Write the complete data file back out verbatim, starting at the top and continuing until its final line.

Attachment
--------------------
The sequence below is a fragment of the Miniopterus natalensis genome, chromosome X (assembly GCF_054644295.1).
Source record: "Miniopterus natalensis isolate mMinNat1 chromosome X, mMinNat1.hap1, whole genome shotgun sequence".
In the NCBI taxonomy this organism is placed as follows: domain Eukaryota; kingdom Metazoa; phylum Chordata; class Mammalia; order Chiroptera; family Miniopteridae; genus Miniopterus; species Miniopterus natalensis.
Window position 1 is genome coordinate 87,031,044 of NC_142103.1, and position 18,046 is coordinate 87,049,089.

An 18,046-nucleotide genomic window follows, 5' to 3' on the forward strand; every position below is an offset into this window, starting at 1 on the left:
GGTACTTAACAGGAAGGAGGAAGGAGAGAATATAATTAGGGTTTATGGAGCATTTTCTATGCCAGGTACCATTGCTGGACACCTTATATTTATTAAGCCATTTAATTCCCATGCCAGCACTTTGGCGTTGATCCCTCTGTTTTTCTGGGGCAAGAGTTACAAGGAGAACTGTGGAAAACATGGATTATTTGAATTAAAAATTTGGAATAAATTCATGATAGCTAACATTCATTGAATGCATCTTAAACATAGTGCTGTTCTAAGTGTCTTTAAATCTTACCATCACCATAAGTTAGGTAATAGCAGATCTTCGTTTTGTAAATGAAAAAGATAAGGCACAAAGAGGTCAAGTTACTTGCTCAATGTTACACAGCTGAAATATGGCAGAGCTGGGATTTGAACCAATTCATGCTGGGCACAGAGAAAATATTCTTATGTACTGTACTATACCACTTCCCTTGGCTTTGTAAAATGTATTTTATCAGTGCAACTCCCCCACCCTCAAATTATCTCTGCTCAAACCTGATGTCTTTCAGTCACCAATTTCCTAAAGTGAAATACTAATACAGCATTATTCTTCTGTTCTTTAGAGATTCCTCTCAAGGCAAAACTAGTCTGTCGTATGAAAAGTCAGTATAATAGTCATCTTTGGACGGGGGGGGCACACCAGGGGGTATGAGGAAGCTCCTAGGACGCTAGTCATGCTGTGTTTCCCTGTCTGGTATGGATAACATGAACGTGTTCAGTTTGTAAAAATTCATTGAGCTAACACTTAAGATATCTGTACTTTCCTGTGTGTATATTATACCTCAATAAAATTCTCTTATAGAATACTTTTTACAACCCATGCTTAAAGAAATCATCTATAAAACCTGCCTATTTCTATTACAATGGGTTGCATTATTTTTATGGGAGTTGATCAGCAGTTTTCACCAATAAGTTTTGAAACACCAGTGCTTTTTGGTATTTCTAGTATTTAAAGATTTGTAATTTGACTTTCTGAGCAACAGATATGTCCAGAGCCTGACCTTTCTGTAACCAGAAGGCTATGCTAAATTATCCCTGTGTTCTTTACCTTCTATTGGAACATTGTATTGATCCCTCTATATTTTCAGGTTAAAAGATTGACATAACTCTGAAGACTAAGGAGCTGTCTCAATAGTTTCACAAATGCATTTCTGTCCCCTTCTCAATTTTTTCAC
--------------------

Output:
The sequence below is a fragment of the Miniopterus natalensis genome, chromosome X (assembly GCF_054644295.1).
Source record: "Miniopterus natalensis isolate mMinNat1 chromosome X, mMinNat1.hap1, whole genome shotgun sequence".
In the NCBI taxonomy this organism is placed as follows: domain Eukaryota; kingdom Metazoa; phylum Chordata; class Mammalia; order Chiroptera; family Miniopteridae; genus Miniopterus; species Miniopterus natalensis.
Window position 1 is genome coordinate 87,031,044 of NC_142103.1, and position 18,046 is coordinate 87,049,089.

An 18,046-nucleotide genomic window follows, 5' to 3' on the forward strand; every position below is an offset into this window, starting at 1 on the left:
GGTACTTAACAGGAAGGAGGAAGGAGAGAATATAATTAGGGTTTATGGAGCATTTTCTATGCCAGGTACCATTGCTGGACACCTTATATTTATTAAGCCATTTAATTCCCATGCCAGCACTTTGGCGTTGATCCCTCTGTTTTTCTGGGGCAAGAGTTACAAGGAGAACTGTGGAAAACATGGATTATTTGAATTAAAAATTTGGAATAAATTCATGATAGCTAACATTCATTGAATGCATCTTAAACATAGTGCTGTTCTAAGTGTCTTTAAATCTTACCATCACCATAAGTTAGGTAATAGCAGATCTTCGTTTTGTAAATGAAAAAGATAAGGCACAAAGAGGTCAAGTTACTTGCTCAATGTTACACAGCTGAAATATGGCAGAGCTGGGATTTGAACCAATTCATGCTGGGCACAGAGAAAATATTCTTATGTACTGTACTATACCACTTCCCTTGGCTTTGTAAAATGTATTTTATCAGTGCAACTCCCCCACCCTCAAATTATCTCTGCTCAAACCTGATGTCTTTCAGTCACCAATTTCCTAAAGTGAAATACTAATACAGCATTATTCTTCTGTTCTTTAGAGATTCCTCTCAAGGCAAAACTAGTCTGTCGTATGAAAAGTCAGTATAATAGTCATCTTTGGACGGGGGGGGCACACCAGGGGGTATGAGGAAGCTCCTAGGACGCTAGTCATGCTGTGTTTCCCTGTCTGGTATGGATAACATGAACGTGTTCAGTTTGTAAAAATTCATTGAGCTAACACTTAAGATATCTGTACTTTCCTGTGTGTATATTATACCTCAATAAAATTCTCTTATAGAATACTTTTTACAACCCATGCTTAAAGAAATCATCTATAAAACCTGCCTATTTCTATTACAATGGGTTGCATTATTTTTATGGGAGTTGATCAGCAGTTTTCACCAATAAGTTTTGAAACACCAGTGCTTTTTGGTATTTCTAGTATTTAAAGATTTGTAATTTGACTTTCTGAGCAACAGATATGTCCAGAGCCTGACCTTTCTGTAACCAGAAGGCTATGCTAAATTATCCCTGTGTTCTTTACCTTCTATTGGAACATTGTATTGATCCCTCTATATTTTCAGGTTAAAAGATTGACATAACTCTGAAGACTAAGGAGCTGTCTCAATAGTTTCACAAATGCATTTCTGTCCCCTTCTCAATTTTTTCAC